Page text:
Emmanouela Kantzia received her A.B. in Comparative Literature from Princeton University and her M.A. and Ph.D. from Harvard University. She has taught Modern Greek Literature and Writing courses at the University of Athens and the University of Cyprus as a Visiting Lecturer; at the program College Year in Athens (CYA); and at Pierce College. Her interests include 19th- century Modern Greek short fiction, literature of WWII and the Civil War, European symbolism and modernism, memory and narrative, and the intersections between literature and philosophy. She has published essays on these topics, as well as a book-length study of Georgios Vizyinos.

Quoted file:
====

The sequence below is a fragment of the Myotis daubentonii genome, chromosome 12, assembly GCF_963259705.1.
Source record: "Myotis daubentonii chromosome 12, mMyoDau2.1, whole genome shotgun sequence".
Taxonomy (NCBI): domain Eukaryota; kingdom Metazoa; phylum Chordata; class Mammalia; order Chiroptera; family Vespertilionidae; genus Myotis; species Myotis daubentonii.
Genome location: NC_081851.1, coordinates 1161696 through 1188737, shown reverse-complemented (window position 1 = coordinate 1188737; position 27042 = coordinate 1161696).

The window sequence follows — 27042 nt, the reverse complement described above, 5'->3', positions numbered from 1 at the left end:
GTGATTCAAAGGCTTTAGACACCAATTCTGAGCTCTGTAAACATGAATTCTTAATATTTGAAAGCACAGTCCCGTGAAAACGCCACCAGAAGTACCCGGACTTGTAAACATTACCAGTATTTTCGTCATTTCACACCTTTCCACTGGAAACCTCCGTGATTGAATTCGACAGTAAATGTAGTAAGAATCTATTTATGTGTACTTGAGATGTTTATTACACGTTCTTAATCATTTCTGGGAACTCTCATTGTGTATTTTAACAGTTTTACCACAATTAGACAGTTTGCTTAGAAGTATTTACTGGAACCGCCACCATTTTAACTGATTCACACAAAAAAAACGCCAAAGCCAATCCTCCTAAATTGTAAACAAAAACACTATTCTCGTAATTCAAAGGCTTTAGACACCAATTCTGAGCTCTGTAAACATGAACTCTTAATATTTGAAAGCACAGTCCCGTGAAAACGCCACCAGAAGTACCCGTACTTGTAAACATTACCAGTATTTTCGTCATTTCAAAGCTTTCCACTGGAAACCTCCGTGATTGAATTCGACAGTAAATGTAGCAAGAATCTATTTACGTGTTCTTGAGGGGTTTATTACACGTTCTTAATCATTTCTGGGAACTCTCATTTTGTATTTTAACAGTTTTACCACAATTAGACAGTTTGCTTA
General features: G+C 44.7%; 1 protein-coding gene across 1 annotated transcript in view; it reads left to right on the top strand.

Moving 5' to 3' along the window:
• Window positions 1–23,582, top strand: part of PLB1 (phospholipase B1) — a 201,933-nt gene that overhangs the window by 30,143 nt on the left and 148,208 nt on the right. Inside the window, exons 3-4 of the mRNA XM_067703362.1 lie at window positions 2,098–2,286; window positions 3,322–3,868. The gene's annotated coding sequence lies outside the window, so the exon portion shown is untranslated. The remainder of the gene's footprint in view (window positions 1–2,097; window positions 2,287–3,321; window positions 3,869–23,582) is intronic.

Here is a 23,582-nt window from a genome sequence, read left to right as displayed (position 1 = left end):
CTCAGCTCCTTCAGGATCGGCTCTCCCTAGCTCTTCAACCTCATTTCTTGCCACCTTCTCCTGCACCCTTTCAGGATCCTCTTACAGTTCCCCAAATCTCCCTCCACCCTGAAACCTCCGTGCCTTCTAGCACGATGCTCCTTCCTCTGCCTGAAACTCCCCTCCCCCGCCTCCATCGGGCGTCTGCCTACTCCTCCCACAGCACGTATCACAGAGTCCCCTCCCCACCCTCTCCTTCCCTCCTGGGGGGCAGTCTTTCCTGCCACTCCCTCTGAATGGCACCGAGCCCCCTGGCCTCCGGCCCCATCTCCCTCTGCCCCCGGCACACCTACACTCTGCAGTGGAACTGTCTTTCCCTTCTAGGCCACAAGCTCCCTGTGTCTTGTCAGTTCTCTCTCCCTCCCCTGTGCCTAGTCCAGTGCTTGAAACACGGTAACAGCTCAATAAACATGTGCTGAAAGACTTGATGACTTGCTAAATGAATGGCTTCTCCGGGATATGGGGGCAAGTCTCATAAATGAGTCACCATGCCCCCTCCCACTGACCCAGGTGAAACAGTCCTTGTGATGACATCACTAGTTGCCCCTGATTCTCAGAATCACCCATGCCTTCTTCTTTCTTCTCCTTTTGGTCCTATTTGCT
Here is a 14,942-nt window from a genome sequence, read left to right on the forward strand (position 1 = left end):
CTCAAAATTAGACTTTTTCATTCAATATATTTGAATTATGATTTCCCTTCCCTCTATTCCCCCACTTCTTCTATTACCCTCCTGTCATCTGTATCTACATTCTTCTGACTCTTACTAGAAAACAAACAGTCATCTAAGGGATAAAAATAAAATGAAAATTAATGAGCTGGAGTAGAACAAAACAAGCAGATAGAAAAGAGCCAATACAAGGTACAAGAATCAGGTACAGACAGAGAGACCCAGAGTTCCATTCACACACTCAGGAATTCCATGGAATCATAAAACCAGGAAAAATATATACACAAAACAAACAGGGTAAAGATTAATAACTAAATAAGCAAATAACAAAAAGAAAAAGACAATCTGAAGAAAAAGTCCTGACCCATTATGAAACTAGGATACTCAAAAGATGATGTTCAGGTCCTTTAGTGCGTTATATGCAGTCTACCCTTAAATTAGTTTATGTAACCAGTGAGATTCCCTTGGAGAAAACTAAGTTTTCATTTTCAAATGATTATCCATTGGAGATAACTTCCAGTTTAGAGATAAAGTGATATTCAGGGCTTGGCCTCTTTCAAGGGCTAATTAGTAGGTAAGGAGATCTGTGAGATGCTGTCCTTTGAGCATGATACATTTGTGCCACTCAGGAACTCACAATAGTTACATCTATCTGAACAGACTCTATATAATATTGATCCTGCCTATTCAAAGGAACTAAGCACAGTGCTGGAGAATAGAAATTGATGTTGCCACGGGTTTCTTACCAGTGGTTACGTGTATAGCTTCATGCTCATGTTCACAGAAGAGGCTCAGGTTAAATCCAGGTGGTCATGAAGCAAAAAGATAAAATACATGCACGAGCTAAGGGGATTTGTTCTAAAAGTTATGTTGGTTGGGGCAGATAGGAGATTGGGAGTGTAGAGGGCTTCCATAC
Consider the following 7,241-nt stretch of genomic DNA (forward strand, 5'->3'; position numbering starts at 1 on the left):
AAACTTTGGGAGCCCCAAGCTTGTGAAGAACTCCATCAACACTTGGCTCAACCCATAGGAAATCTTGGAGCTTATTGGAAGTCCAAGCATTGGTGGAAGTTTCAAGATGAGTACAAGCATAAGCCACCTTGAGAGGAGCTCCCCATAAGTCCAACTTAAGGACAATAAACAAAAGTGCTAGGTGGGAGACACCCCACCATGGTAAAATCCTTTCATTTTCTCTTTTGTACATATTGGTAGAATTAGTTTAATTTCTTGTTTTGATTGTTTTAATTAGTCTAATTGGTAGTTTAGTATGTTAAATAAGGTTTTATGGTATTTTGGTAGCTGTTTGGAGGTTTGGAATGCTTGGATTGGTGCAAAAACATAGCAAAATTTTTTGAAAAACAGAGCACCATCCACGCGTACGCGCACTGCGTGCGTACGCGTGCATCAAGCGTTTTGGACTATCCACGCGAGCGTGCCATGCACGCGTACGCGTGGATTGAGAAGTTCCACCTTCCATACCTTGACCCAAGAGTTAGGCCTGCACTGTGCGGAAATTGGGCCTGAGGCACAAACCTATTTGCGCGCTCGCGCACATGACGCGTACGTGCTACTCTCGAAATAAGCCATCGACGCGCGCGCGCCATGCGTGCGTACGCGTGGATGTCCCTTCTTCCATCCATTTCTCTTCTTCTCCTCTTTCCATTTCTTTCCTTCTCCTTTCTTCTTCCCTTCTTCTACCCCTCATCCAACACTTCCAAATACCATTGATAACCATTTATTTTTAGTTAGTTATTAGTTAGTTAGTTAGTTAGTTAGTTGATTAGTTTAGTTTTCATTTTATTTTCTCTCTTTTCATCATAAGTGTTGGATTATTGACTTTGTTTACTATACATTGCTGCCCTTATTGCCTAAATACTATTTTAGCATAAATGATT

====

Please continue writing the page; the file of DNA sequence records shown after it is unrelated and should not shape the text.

My project involves the study of Demetrios Capetanakis, a multilingual intellectual who enjoyed a reputation both in Greece and in the English-speaking world as a poet, philosopher, critic, translator, and spokesman of Modern Greek letters. Given his cosmopolitan background and the relations he maintained with a wide range of European intellectuals (Karl Jaspers, Ioannis Sykoutris, George Seferis, John Lehmann, Edith Sitwell), his works are of particular interest with respect to the history of ideas in inter-war Europe, as well as for the fields of Modern Greek and Comparative Literature. My short-term project is to complete a paper on Capetanakis’ lecture on Proust, a text which survives in four linguistic versions (French, German, English, and Modern Greek) and showcases the author’s bold synthesis of Platonic idealism and the philosophy of despair, as well as his joint approach to philosophy and literature. My longer-term project is to prepare a new edition of his works so as to make them accessible to a wider audience of scholars and readers.